Sarah’s review published on Letterboxd:
One of the most beautiful movies I've ever seen. Nine (mostly) elderly women are traveling through an isolated part of Canada when their bus breaks down. They spend the next few days at an abandoned house, making do with their scant resources and trying to amuse themselves while they wait for help. Mostly they talk.
It may not sound like the stuff of scintillating narrative--and it's largely ad libbed based on what I gather are real stories from the women's lives--but the conversations the women have are the kinds that seem to take place out of time, in peculiar situations like theirs. One still wants to find love and be held. Another hopes she sees her husbands in heaven; the other isn't sure there's anything after we die. One night, one of the women asks another what's the most frightened she's ever been. The things they talk about are the things that make everyone's lives meaningful.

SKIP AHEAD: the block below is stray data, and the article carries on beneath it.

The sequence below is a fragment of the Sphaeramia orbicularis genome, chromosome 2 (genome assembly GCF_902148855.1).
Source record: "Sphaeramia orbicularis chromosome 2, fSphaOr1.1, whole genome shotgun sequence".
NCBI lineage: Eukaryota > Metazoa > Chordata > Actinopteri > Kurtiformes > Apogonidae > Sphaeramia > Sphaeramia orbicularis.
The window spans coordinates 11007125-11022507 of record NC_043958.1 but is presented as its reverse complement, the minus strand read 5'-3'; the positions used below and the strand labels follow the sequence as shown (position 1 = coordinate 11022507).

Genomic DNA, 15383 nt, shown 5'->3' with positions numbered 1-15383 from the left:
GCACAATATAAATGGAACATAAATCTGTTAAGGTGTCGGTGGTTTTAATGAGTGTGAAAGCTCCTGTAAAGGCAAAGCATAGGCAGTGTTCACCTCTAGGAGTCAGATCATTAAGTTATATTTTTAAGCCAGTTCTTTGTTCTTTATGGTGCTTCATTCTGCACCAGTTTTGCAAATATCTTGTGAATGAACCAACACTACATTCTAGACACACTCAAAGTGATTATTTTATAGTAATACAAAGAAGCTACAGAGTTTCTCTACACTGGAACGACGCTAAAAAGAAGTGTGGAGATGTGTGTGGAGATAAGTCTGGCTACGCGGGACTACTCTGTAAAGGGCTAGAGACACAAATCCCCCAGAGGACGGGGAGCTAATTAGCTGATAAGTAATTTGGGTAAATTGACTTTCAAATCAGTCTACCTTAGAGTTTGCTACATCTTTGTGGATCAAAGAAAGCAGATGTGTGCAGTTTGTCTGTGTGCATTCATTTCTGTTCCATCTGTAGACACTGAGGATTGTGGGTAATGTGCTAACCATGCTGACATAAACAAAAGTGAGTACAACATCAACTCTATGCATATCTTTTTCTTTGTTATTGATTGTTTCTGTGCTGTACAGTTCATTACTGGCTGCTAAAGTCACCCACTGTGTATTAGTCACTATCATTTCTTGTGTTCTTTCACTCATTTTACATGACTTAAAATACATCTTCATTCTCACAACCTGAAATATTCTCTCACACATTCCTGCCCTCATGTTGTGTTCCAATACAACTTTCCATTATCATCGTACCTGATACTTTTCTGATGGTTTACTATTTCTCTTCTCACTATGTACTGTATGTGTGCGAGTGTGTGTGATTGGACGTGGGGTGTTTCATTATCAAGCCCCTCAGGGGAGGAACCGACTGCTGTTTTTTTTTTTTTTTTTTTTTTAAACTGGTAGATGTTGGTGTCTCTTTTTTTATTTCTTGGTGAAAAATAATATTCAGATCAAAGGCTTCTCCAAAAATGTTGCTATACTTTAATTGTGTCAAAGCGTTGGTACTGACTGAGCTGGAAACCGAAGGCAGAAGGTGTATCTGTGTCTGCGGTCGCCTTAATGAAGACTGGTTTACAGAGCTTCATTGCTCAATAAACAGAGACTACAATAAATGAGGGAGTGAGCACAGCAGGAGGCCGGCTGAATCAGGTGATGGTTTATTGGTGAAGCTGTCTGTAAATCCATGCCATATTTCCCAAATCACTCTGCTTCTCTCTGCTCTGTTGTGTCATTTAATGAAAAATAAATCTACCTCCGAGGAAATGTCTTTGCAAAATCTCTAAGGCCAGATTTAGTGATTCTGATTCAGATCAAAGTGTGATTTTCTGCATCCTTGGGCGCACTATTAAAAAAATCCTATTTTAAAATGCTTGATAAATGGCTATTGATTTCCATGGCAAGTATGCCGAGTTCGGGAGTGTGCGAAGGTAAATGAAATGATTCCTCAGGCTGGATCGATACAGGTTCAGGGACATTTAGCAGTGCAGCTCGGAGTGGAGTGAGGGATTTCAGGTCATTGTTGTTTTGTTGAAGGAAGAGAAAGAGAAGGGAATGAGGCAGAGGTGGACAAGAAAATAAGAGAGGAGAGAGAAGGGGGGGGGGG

But it's not always super deep; sometimes they're just watching birds, or catching and eating frogs, or dancing, or being card sharks, or what-have-you. It's just a really lovely movie made of so many small moments that amount to this moving whole. It doesn't hurt either that Strangers is set in the backdrop of this little gem of a lake in a woodsy, grassy paradise (Canada, you sly devil, who knew?).
See it now. Please?